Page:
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Dark adaptation and the retinoid cycle of vision

Lamb, Trevor; Pugh, Edward N

Description

Following exposure of our eye to very intense illumination, we experience a greatly elevated visual threshold, that takes tens of minutes to return completely to normal. The slowness of this phenomenon of "dark adaptation" has been studied for many decades, yet is still not fully understood. Here we review the biochemical and physical processes involved in eliminating the products of light absorption from the photoreceptor outer segment, in recycling the released retinoid to its original...[Show more]

dc.contributor.authorLamb, Trevor
dc.contributor.authorPugh, Edward N
dc.date.accessioned2015-12-13T22:38:19Z
dc.date.available2015-12-13T22:38:19Z
dc.identifier.issn1350-9462
dc.identifier.urihttp://hdl.handle.net/1885/77498
dc.description.abstractFollowing exposure of our eye to very intense illumination, we experience a greatly elevated visual threshold, that takes tens of minutes to return completely to normal. The slowness of this phenomenon of "dark adaptation" has been studied for many decades, yet is still not fully understood. Here we review the biochemical and physical processes involved in eliminating the products of light absorption from the photoreceptor outer segment, in recycling the released retinoid to its original isomeric form as 11-cis retinal, and in regenerating the visual pigment rhodopsin. Then we analyse the time-course of three aspects of human dark adaptation: the recovery of psychophysical threshold, the recovery of rod photoreceptor circulating current, and the regeneration of rhodopsin. We begin with normal human subjects, and then analyse the recovery in several retinal disorders, including Oguchi disease, vitamin A deficiency, fundus albipunctatus, Bothnia dystrophy and Stargardt disease. We review a large body of evidence showing that the time-course of human dark adaptation and pigment regeneration is determined by the local concentration of 11-cis retinal, and that after a large bleach the recovery is limited by the rate at which 11-cis retinal is delivered to opsin in the bleached rod outer segments. We present a mathematical model that successfully describes a wide range of results in human and other mammals. The theoretical analysis provides a simple means of estimating the relative concentration of free 11-cis retinal in the retina/RPE, in disorders exhibiting slowed dark adaptation, from analysis of psychophysical measurements of threshold recovery or from analysis of pigment regeneration kinetics.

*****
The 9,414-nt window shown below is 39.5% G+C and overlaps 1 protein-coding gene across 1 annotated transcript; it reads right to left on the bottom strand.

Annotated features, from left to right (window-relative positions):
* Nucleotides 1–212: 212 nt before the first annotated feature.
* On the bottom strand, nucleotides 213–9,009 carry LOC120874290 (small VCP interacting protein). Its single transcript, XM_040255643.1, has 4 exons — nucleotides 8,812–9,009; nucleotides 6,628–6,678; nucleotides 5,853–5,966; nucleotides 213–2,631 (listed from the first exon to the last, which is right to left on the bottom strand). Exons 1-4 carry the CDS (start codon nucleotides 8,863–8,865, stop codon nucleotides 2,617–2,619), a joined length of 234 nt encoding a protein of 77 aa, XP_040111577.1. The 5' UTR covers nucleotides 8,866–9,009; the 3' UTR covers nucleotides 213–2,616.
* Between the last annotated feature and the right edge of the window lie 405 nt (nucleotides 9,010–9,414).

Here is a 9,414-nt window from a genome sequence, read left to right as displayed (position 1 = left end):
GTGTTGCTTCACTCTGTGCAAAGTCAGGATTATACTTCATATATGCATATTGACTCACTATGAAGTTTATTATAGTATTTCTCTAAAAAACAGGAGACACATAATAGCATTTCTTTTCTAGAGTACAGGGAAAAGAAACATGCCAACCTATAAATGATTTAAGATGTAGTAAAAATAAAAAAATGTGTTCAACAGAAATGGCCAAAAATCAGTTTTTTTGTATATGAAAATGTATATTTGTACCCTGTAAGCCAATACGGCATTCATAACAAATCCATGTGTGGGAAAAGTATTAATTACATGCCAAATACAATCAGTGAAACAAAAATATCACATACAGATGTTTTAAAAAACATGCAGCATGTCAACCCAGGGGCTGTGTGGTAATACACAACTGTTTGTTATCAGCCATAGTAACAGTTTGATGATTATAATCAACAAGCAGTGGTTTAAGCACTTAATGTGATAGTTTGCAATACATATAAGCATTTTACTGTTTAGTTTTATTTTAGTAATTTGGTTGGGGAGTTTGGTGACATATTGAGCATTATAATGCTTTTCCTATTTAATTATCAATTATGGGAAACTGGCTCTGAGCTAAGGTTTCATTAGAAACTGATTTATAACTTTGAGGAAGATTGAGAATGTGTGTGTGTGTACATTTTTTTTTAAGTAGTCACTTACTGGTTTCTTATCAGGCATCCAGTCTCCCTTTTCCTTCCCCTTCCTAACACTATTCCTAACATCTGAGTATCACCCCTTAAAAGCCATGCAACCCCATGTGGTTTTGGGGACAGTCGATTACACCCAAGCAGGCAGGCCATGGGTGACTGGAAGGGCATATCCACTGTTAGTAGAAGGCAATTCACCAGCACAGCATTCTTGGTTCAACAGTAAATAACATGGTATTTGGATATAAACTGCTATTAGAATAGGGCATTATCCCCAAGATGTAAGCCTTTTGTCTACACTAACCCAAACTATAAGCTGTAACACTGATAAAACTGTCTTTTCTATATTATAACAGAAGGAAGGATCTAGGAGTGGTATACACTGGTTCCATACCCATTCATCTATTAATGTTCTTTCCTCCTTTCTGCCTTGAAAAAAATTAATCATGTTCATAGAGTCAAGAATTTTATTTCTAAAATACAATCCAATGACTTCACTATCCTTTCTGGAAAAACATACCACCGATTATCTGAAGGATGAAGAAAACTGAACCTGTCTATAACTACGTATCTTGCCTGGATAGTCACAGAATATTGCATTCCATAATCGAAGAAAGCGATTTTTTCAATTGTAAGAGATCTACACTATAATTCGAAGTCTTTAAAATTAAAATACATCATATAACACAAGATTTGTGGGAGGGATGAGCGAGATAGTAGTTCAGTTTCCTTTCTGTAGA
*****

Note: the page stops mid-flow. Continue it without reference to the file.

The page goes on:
dc.publisherPergamon Press
dc.sourceProgress in Retinal and Eye Research
dc.subjectKeywords: 11 cis retinal; ABC transporter; anesthetic agent; chaperone; lecithin retinol acyltransferase; mydriacil; opsin; retina S antigen; retinoid; retinol; retinol ester; rhodopsin; rhodopsin kinase; Schiff base; tropicamide; visual pigment; A wave; behavior;
dc.titleDark adaptation and the retinoid cycle of vision
dc.typeJournal article
local.description.notesImported from ARIES
local.description.refereedYes
local.identifier.citationvolume23
dc.date.issued2004
local.identifier.absfor110906 - Sensory Systems
local.identifier.ariespublicationMigratedxPub6347
local.type.statusPublished Version
local.contributor.affiliationLamb, Trevor, College of Medicine, Biology and Environment, ANU
local.contributor.affiliationPugh, Edward N, University of Pennsylvania
local.bibliographicCitation.issue3
local.bibliographicCitation.startpage307
local.bibliographicCitation.lastpage380
local.identifier.doi10.1016/j.preteyeres.2004.03.001
dc.date.updated2015-12-11T09:42:47Z
local.identifier.scopusID2-s2.0-2942617209
CollectionsANU Research Publications

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